By Curt Ellis & Ian Cheney
Two college grads are told that their hair analyses indicate that the carbon in their bodies comes from corn. This simple factoid inspires them to relocate to Iowa to follow an acre of corn from planting to final product. They find out that corn, in some form, is in just about everything. Beef is corn fed, fruit juices and junk food contain high fructose corn syrup, bread and other junk food has corn starch and more corn syrup. If you were to take everything containing corn (and soy) out of the average supermarket, you could replace the supermarket with a small veggie stand.
Our two intrepid documentary producers borrowed an acre of land from a farmer near Greene, Iowa and helped (sort of) plant 31,000 kernels on that acre. With modern equipment that took about eighteen minutes. Since they used Liberty Link (GMO) corn, weeding was a simple matter of one spraying, which didn’t take very long either. Throughout this summer project we get a good look at farming in Iowa, how it has changed in the last thirty to forty years and how production during that time has skyrocketed. As we’ve seen elsewhere, the meddling of government has had a profound effect. Farms have gotten rapidly larger and those that didn’t got squeezed out. The system is rigged so it is impossible to make money without government subsidies.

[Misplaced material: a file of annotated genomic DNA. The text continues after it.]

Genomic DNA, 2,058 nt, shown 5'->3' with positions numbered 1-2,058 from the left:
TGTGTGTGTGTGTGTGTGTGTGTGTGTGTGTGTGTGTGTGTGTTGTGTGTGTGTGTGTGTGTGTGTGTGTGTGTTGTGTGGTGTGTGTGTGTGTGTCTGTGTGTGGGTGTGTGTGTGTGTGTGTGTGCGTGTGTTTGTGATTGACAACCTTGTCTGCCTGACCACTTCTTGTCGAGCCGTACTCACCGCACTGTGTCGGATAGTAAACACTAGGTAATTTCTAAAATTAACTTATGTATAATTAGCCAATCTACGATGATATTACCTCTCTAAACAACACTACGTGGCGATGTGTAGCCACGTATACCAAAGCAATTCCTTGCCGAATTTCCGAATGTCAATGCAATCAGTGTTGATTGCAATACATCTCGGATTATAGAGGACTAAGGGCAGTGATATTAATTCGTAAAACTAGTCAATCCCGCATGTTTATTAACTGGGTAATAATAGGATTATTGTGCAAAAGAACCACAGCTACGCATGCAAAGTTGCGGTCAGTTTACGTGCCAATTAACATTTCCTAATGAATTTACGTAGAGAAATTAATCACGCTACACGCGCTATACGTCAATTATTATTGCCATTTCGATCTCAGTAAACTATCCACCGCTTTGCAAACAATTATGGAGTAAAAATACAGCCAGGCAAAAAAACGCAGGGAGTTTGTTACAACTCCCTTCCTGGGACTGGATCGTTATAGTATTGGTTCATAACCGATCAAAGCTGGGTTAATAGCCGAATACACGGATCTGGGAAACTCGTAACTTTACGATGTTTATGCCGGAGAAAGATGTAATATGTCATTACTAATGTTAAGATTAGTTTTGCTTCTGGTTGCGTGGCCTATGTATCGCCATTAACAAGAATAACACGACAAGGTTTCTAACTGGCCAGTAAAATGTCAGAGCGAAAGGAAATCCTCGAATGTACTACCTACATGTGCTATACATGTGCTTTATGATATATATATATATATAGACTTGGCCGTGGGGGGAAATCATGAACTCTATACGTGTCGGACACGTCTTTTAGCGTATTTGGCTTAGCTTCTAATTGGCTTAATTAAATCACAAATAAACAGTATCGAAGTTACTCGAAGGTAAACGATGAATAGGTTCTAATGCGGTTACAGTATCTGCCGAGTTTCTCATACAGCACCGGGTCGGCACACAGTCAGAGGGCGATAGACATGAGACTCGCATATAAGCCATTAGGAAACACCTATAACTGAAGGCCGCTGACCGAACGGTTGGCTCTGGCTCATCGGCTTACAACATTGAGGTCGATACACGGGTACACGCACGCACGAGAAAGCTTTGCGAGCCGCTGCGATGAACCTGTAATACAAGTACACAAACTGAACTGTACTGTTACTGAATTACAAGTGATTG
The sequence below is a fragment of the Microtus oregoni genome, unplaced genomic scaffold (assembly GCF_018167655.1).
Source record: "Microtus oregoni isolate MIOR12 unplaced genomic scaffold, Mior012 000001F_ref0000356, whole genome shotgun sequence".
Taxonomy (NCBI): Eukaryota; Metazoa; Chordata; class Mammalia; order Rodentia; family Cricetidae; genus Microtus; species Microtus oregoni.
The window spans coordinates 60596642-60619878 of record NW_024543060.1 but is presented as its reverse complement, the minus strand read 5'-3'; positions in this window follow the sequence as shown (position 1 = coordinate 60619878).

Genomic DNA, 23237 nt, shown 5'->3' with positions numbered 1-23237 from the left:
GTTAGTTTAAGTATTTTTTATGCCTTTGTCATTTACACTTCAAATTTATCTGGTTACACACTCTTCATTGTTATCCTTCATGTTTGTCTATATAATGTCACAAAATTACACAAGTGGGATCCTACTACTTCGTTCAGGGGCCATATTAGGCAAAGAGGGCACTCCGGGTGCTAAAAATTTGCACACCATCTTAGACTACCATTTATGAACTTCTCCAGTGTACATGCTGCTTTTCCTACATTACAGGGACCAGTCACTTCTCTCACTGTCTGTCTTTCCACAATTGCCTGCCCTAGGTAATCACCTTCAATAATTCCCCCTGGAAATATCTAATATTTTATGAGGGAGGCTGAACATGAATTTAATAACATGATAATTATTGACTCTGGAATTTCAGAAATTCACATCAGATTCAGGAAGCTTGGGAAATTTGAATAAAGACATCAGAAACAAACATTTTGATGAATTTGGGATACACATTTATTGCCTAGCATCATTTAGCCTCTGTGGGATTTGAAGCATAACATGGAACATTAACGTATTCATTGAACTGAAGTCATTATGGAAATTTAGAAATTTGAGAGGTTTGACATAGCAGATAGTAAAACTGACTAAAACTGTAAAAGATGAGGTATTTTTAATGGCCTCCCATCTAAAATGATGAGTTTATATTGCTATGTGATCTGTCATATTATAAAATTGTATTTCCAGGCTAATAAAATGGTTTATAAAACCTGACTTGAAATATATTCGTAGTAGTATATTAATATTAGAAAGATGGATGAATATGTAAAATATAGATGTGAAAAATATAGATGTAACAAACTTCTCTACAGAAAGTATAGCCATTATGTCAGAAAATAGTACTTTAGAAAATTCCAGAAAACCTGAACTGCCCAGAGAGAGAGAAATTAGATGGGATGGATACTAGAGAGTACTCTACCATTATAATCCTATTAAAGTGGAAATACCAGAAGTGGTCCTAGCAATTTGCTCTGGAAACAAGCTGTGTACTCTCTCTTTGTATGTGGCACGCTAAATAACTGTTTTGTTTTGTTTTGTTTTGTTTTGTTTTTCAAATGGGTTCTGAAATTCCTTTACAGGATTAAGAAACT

There are many entertaining and educational moments as they wait for their corn to grow. They use Fisher-Price toys and stop motion photography to illustrate how farms and farming have changed over the last thirty years. They taste test their corn when it ripens. The look on their faces tells it all. Neither of them is able to swallow the corn. They learn how to make corn syrup in their kitchen. A lot of chemistry is involved and, once again, after tasting the result, there is no swallowing.
On the educational side, they study where the corn goes after harvest. About half goes to animal feed and almost a third goes to ethanol and exports. Most of the rest becomes sweetener. Sixty percent or more of cattle feed is corn. If the animals were not slaughtered on the feedlots they would die in six months anyway on that kind of feed. The filmmakers visit Earl Butz, the Secretary of Agriculture who changed the system in the 1970s. Before Mr. Butz, the government paid farmers not to produce and he thought that was the dumbest thing we’d ever done. I won’t argue with that. He changed the system to pay farmers to overproduce so we would have cheap food. I suppose he succeeded in a way, at least for a while.
Ellis and Cheney take a low-key approach to all of this. There are no hysterics, hyperbole, or big accusations. They are respectful to Earl Butz who looks feeble and a little sad as he rolls away in his motorized wheelchair (he died not long after the film was released). The farmers, especially the older ones, don’t like what is happening to agriculture but don’t see that they have many choices. The final scene sums up what is happening to the traditional farm when they visit six months after harvest to find the farmer auctioning off the farm and the house he was born in. THUMBS UP.
This article appeared in Wise Traditions in Food, Farming and the Healing Arts, the quarterly magazine of the Weston A. Price Foundation, Winter 2009.